I SWEAR, I didn’t set out to buy a VN SS. Like a lot of people I was of the opinion that the VN was a flawed design. I guess it still is, but in an age where cars physically steer you between the white lines, tell you how far back to stay from the car in front and car-makers tell you CVT transmissions are good for you, the VN in SS form is a breath of fresh, analogue air. And then I tripped over the advert for this one and couldn’t resists a look-see. Naturally, I bought it.
Mine’s done about 103,000km from new and it’s a manual, so I guess that makes it special in and of itself. But that didn’t stop me modifying a few bits and pieces and adding some others. Originality is over-rated sometimes.
I had to replace all the bushes and the fuel pump, which is par for the course for these things, but it never fails to make me giggle when I plant the boot and that old Iron lion gets out of bed. And our bond was completed a year or so ago when a galoot in a mobile-chicane peoplemover sped up as I was overtaking him. I dropped a cog and booted the SS out of his way just as a stickered-up LandCruiser came over the hill. I still don’t know if it was a police car, but I never saw it again. That’s love, right there.
The engine was left pretty close to original spec. It’s the factory 304 injected V8, with the injection remapped by EFI Dynamics, and it’s been rebuilt with a mild cam, HSV intake, new headers and exhaust.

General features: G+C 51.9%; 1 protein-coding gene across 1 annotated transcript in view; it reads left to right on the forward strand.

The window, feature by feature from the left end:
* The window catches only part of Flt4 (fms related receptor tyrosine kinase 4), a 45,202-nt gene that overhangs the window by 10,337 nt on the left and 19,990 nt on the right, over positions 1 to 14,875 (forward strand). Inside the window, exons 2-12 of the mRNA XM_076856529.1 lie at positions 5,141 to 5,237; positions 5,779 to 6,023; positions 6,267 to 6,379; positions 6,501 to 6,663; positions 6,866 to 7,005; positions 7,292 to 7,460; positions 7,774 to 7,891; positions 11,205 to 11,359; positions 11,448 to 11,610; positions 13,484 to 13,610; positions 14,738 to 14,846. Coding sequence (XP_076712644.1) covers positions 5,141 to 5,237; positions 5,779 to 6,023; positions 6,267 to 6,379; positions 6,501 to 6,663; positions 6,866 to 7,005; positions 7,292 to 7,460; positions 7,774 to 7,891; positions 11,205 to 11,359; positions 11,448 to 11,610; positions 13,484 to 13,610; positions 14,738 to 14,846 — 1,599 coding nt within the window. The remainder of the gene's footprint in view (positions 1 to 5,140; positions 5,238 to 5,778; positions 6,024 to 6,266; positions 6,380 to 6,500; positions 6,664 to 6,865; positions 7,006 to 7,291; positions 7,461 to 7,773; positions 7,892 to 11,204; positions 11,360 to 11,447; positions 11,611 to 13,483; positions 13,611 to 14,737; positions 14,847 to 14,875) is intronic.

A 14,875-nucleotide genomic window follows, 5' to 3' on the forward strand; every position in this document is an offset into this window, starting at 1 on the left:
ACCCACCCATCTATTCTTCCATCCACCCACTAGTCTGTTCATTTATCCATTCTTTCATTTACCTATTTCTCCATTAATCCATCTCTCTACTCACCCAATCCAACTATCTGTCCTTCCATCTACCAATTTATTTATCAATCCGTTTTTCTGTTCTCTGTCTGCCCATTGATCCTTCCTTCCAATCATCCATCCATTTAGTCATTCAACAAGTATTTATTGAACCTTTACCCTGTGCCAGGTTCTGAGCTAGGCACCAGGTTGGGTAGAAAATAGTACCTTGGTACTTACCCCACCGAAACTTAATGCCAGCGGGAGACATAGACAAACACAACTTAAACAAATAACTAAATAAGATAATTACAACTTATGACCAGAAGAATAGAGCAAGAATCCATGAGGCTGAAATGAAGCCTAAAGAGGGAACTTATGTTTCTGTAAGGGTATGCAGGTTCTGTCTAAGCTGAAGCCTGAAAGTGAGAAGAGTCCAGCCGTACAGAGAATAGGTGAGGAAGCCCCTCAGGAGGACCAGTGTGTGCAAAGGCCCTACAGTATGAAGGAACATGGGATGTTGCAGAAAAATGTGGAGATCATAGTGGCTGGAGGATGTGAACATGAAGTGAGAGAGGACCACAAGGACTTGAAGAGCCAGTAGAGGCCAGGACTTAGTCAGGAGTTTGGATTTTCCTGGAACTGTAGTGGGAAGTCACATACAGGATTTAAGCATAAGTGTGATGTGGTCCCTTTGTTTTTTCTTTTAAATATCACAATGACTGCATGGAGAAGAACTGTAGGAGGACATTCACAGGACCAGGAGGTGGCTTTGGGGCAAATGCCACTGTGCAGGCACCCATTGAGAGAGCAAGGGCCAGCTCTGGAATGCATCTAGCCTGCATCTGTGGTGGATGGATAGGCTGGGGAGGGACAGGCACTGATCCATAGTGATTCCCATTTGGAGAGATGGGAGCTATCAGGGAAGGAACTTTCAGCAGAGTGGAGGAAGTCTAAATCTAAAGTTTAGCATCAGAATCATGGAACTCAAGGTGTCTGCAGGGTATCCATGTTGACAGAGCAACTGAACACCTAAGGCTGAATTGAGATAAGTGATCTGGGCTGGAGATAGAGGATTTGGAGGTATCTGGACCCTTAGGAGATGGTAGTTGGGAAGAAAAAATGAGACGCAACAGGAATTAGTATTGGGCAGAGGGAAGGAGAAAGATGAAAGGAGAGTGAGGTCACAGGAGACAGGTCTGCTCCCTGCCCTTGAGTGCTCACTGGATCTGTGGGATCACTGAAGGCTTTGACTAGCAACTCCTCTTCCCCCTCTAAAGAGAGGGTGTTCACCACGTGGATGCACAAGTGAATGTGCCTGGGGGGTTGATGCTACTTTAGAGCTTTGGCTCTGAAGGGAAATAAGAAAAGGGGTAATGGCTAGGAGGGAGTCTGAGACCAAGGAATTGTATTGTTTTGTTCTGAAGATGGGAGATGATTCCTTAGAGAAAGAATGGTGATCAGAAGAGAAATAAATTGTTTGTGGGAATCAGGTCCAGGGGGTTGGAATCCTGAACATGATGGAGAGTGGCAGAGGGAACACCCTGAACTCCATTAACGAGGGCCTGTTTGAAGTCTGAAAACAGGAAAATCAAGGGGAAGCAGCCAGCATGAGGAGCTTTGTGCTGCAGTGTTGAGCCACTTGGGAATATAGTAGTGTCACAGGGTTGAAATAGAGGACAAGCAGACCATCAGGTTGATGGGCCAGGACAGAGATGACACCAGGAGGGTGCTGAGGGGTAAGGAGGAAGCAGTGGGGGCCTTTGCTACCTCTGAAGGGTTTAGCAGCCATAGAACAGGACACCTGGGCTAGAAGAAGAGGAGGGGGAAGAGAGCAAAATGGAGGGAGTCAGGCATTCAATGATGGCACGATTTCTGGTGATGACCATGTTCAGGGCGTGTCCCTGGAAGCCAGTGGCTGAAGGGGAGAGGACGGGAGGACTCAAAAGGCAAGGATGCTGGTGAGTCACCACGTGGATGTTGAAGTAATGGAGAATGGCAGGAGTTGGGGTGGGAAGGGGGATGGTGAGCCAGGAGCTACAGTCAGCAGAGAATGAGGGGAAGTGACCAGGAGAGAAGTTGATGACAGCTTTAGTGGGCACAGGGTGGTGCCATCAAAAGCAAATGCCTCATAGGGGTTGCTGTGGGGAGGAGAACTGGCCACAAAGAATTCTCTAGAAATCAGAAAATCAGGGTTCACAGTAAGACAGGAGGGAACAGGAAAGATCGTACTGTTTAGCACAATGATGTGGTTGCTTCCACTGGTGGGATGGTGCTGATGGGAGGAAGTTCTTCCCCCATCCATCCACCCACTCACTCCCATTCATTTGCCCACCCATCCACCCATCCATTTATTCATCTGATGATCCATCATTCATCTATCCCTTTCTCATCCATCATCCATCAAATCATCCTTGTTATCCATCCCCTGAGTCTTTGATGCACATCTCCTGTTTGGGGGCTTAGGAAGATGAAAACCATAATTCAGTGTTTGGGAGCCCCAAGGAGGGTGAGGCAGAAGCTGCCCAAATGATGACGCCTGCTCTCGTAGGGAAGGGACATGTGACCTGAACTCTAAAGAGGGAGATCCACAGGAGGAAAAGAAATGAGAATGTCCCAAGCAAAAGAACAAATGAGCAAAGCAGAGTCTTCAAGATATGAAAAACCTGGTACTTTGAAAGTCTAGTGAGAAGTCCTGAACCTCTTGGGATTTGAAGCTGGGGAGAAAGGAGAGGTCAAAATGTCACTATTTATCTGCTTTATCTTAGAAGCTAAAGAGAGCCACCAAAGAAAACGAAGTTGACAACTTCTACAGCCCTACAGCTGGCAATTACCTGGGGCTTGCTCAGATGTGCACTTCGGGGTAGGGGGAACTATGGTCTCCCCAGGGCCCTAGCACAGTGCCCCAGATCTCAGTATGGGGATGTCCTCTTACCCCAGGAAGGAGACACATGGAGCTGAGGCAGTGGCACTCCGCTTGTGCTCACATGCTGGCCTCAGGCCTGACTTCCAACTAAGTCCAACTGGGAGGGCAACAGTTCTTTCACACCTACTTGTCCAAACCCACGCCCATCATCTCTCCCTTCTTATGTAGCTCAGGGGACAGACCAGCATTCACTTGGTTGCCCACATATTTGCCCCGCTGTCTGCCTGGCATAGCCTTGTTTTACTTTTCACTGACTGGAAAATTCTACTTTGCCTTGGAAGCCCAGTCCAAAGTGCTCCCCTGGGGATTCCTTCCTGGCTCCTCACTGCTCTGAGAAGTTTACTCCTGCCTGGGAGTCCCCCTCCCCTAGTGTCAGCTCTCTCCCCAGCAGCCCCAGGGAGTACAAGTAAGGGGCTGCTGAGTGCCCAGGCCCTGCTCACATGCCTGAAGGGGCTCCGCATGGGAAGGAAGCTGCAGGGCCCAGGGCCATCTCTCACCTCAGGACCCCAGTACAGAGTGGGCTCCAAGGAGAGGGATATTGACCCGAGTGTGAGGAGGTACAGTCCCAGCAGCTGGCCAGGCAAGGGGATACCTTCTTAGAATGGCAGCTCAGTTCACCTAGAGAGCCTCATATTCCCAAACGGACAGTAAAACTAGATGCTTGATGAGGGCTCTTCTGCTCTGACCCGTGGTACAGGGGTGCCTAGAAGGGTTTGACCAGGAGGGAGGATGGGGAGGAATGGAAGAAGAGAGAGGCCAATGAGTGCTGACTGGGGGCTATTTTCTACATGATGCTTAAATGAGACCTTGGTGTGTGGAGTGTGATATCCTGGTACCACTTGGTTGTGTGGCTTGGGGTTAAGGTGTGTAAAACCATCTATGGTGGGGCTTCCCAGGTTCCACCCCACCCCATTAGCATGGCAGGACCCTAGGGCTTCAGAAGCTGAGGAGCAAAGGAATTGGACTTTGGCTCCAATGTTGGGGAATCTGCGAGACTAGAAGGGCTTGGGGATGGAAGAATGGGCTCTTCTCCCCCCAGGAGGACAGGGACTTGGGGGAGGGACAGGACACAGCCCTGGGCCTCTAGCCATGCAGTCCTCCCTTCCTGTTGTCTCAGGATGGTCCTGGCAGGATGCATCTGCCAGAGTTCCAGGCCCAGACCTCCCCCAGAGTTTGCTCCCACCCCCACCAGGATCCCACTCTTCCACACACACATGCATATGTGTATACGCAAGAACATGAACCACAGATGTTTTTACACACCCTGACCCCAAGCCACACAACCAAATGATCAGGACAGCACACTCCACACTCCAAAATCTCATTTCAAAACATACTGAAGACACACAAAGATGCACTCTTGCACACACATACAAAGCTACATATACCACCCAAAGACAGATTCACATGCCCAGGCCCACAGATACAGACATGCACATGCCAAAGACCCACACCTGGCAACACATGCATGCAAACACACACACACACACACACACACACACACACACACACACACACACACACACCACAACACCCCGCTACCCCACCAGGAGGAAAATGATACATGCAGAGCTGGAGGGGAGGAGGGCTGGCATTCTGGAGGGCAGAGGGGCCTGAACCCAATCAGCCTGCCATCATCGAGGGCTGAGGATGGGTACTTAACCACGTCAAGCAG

Of course the driveline got a complete make-over as well. The make-over as well. The transmission is a fully-rebuilt T5 with a factory clutch, while the diff has been attended to with fresh gears, and the driveshaft was balanced.
Robert got the suspension redone with Monroe GT shocks and King Springs – he’s a big fan of the set-up. “The car drives beautifully. It’s like a new one.”
With 30 years of build-up in them, the brake components were completely stripped and redone. We’re talking sandblasting, repaint and rebuild. The brakes were fully rebuilt, with the calipers removed, sand-blasted, repainted and fully rebuilt.
Stick This Decals in South Australia – again found through social media – is reproducing every sticker that came out with this car, so that’s what went on. Meanwhile the V8 badge came from Rare Spares. All stickers and badges are brand new.